by Carrie Frye | Photography by Diana Matthews
Alex Matisse may come from a long line of artisans as the grandson of renowned French artist Henri Matisse, but his focus is creating traditional North Carolina pottery. After studying at Guilford College in Greensboro, Matisse apprenticed for North Carolina master potters, Mark Jones of Jones Pottery in Leicester and Mark Hewitt of Hewitt Pottery in Pittsboro, before embarking on his own venture in East Fork Pottery in 2010.
Just outside of Asheville, in the small town of Marshall, 30 acres that once grew tobacco now turn out thousands of pots—large, medium, small, functional and ornate. Functionality of the pieces is what Matisse was after in creating simple dinnerware reminiscent of the pots dating back hundreds of years. Simple, perhaps, but the process is a complex one based upon study and practice.
Having apprenticed himself, Matisse’s intent is to provide a place for other young potters to learn, create and keep this tradition turning. Together as East Fork—Matisse with his fiancée, Connie Rose Coady, partner and fellow potter John Vigeland, and two apprentices—are leaving their stamp as part of the greater North Carolina pottery tradition.
Inside the East Fork workshop, the bare ground is cool and dry and the air humid, while shelf upon shelf of pots dry, readying to be glazed and fired in the kiln. Zuma, Matisse’s loyal 12-year-old canine companion, lies at his feet while the potter works the clay.
ONC: How did your passion for pottery develop?
AM: I had done a lot of clay starting in the seventh grade and had worked in the material doing a lot of sculpture, making faces mostly. Then in high school, I got back into it, really passionately. When I got to Guilford (College), I did make my way back into the ceramics program there with a teacher named Charlie Tefft. Then, I said, ‘I just want to make pots.’ I think that came from working for somebody that does it for a living, and I also just sort of fell in love with it. I went out to apprentice with Matt Jones. He’s got a workshop that feels similar to this. It has a dirt floor, and it’s very humid. You can smell the pine and the wood smoke from the stove, and it’s a very romantic thing, and I definitely fell in love with that.
Is East Fork named after the road here in Marshall?
We went back and forth and back and forth about what to name it. A lot of potters name their potteries after themselves, but I don’t know what it was at the time, but I wanted to give it a name that would allow it to sort of grow outside of me, because Matisse is a pretty strong name. So I think that naming it East Fork was partly a way to move away from that a little bit.
Did you envision pottery enthusiasts coming to Marshall?
They come out here all the time. We have the kiln openings twice a year from the wood kiln. The last kiln opening we had was in the spring, so when that happens, we’ll have a few hundred people over the course of the weekend. We have tours on Tuesdays and Fridays, one at 10 a.m and another at 2 p.m. by appointment, so those who want to visit can call and schedule a tour. Once we open this retail space, people can come there more easily.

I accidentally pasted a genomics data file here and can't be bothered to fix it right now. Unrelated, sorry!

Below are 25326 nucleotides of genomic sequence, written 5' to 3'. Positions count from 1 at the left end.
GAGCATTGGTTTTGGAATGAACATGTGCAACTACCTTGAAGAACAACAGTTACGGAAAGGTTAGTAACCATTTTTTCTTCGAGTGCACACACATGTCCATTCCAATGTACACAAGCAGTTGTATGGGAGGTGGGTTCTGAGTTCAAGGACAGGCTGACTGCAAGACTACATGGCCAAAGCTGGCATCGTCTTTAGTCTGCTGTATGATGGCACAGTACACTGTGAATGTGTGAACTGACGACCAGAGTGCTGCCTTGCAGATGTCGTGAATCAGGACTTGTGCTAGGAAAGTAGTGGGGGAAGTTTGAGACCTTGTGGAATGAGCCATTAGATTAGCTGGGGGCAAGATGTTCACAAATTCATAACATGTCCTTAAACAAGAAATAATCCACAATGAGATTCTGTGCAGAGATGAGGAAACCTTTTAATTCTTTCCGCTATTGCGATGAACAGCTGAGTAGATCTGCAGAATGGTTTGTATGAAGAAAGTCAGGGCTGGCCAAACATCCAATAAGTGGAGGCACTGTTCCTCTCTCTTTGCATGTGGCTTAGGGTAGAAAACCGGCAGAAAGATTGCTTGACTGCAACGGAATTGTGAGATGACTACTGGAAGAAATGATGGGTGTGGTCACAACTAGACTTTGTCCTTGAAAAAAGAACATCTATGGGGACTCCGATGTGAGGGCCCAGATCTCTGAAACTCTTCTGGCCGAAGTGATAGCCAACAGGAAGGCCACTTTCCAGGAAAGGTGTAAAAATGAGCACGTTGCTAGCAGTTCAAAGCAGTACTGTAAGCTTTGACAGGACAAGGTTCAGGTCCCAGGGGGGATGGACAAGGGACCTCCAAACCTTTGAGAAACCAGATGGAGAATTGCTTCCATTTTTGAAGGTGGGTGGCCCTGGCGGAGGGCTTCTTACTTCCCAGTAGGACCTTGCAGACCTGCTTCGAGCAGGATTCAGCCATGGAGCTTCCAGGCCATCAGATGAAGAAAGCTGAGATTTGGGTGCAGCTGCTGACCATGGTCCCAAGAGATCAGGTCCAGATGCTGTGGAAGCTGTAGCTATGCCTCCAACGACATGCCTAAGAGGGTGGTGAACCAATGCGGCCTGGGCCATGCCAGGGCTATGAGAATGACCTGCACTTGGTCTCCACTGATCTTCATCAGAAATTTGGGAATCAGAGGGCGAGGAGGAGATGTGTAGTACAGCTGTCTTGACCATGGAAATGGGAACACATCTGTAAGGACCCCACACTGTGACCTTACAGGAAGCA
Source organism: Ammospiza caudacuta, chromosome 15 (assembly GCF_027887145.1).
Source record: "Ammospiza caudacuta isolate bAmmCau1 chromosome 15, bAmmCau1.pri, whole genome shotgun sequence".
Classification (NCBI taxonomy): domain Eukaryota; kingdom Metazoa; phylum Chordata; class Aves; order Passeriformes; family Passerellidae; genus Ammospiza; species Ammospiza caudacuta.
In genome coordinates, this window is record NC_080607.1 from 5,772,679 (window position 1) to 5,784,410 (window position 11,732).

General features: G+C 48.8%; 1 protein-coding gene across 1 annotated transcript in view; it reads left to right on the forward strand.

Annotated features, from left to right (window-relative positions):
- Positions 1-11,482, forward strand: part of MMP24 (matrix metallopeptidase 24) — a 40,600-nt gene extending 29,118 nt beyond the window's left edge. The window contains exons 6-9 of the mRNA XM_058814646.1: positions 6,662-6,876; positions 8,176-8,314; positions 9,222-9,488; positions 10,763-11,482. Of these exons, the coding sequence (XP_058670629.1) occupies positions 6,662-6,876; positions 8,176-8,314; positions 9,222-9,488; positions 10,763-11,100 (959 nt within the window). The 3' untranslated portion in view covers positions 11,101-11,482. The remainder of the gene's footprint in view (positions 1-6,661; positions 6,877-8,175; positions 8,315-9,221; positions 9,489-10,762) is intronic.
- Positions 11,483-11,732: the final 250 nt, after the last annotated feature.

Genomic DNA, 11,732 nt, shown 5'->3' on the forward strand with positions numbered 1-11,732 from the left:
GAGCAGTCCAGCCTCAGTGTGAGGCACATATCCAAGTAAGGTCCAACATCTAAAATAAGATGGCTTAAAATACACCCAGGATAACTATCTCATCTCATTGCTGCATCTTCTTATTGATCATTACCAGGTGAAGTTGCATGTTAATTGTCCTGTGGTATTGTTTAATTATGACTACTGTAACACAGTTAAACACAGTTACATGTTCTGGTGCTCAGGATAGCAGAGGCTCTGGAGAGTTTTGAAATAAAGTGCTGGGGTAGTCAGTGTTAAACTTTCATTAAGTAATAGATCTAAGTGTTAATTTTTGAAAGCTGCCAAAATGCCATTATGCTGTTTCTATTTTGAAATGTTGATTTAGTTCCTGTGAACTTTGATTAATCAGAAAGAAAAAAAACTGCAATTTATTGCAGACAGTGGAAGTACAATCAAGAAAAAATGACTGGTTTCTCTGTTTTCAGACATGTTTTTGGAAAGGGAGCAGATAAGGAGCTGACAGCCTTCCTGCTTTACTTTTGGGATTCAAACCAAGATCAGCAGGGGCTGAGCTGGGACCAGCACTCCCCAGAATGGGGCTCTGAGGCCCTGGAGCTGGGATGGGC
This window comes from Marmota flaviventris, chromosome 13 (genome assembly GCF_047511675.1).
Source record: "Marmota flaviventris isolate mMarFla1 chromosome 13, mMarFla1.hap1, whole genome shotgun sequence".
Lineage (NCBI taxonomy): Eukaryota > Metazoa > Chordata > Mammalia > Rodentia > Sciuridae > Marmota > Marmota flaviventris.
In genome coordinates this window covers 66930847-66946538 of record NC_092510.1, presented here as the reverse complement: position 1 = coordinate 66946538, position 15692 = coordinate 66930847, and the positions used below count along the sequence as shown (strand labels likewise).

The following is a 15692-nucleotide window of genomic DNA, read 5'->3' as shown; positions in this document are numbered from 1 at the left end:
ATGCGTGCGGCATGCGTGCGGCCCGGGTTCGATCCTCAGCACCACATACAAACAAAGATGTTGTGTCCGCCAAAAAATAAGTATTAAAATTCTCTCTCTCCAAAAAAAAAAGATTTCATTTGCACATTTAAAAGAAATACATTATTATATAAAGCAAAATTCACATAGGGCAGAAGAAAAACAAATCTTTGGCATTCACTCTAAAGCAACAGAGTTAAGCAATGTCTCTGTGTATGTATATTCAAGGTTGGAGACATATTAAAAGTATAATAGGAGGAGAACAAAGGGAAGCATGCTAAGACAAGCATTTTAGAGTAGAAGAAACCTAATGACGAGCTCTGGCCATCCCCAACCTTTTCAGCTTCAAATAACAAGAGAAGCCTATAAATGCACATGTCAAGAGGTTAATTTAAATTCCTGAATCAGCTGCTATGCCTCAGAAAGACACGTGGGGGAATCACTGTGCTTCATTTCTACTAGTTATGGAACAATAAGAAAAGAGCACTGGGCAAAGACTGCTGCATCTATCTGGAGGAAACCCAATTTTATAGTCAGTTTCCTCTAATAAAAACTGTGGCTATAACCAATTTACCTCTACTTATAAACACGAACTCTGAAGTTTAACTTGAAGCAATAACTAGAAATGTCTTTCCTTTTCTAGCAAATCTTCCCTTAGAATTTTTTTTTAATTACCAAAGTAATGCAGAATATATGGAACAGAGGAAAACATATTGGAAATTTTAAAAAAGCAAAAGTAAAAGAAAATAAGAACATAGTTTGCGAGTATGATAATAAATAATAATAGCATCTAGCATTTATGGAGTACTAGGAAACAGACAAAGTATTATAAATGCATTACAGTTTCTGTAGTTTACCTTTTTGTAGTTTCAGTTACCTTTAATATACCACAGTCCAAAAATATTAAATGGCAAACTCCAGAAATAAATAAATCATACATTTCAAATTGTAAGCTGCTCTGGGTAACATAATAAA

The retail space (in Asheville, which will open this November) will be some of our work, but it will also be other artists’ work as well. It will be other home goods, and it’s going to be a more modern design home goods store. Asheville doesn’t have a home goods store like what we are going to do, featuring lots of younger makers, people who are doing things that aren’t the typical kind of craft. It’s really exciting for us to branch out.
You have experienced such growth since starting East Fork. How has the success changed production of the pottery?
We’re in the middle of a really big pivot that is establishing a new collection, a new body of work that’s more commercial. It’s more geared toward daily use. It’s fired in a new kiln, which we just bought about eight months ago from the Netherlands. It makes the old wood kiln more of a Conestoga wagon, and this is like a Tesla. That’s how different they are from each other. It takes about 18 hours to fire the pots in this kiln versus about three days in the wood kiln. We will go back to the wood kiln, but right now we are so slammed with orders and there’s only four of us currently making pots, so right now, we are in the early stages of scaling things up. We can reach a much wider audience with the work. We’ve done dinnerware for about six restaurants in Asheville, a restaurant in Toronto and one in Germany. Then, we’ve got an online business that’s going very well for the size that we are and now the storefront in Asheville. That’s a huge move for us.
Can you talk about the techniques you use for your latest collection of pots?
There is a technique of decorating called slip trailing, which we did a lot of, and in this new collection we’ve done, it has no decoration at all at the moment. It’s super minimal, intentionally so. It’s really made to be used. It’s made especially for chefs. For them, it’s a canvas for the food.
What type of clay do you use?
The clay comes from STARworks (located in Montgomery County), and we’ve worked really closely with Takuro [Shibata, potter and director of STARworks], who runs the clay department there. Takuro has made us a custom blend of clay that we use. Currently, it’s 100 percent North Carolina clay, and a lot of it comes from our area here. He made it just for us. Now, they sell it through STARworks, but it’s called East Fork Red.